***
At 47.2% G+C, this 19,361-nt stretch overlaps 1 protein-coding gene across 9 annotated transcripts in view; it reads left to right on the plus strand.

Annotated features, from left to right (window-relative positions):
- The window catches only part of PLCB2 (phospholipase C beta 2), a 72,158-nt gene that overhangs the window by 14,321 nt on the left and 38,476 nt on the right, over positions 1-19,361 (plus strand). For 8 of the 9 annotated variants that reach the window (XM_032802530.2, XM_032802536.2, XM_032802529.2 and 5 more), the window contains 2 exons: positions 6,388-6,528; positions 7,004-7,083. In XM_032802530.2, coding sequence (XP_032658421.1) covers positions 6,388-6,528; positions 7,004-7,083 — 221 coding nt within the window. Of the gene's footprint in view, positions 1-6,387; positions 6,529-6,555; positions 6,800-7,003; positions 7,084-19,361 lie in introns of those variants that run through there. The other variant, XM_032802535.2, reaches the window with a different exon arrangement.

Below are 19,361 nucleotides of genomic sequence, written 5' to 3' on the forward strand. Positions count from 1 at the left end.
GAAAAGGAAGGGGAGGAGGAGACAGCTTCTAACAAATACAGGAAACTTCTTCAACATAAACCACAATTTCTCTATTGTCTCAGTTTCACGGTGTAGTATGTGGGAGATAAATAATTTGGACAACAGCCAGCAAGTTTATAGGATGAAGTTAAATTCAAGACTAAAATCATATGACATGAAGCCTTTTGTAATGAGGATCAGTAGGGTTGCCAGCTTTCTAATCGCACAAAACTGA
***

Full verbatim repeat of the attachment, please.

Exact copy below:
At 47.2% G+C, this 19,361-nt stretch overlaps 1 protein-coding gene across 9 annotated transcripts in view; it reads left to right on the plus strand.

Annotated features, from left to right (window-relative positions):
- The window catches only part of PLCB2 (phospholipase C beta 2), a 72,158-nt gene that overhangs the window by 14,321 nt on the left and 38,476 nt on the right, over positions 1-19,361 (plus strand). For 8 of the 9 annotated variants that reach the window (XM_032802530.2, XM_032802536.2, XM_032802529.2 and 5 more), the window contains 2 exons: positions 6,388-6,528; positions 7,004-7,083. In XM_032802530.2, coding sequence (XP_032658421.1) covers positions 6,388-6,528; positions 7,004-7,083 — 221 coding nt within the window. Of the gene's footprint in view, positions 1-6,387; positions 6,529-6,555; positions 6,800-7,003; positions 7,084-19,361 lie in introns of those variants that run through there. The other variant, XM_032802535.2, reaches the window with a different exon arrangement.

Below are 19,361 nucleotides of genomic sequence, written 5' to 3' on the forward strand. Positions count from 1 at the left end.
GAAAAGGAAGGGGAGGAGGAGACAGCTTCTAACAAATACAGGAAACTTCTTCAACATAAACCACAATTTCTCTATTGTCTCAGTTTCACGGTGTAGTATGTGGGAGATAAATAATTTGGACAACAGCCAGCAAGTTTATAGGATGAAGTTAAATTCAAGACTAAAATCATATGACATGAAGCCTTTTGTAATGAGGATCAGTAGGGTTGCCAGCTTTCTAATCGCACAAAACTGA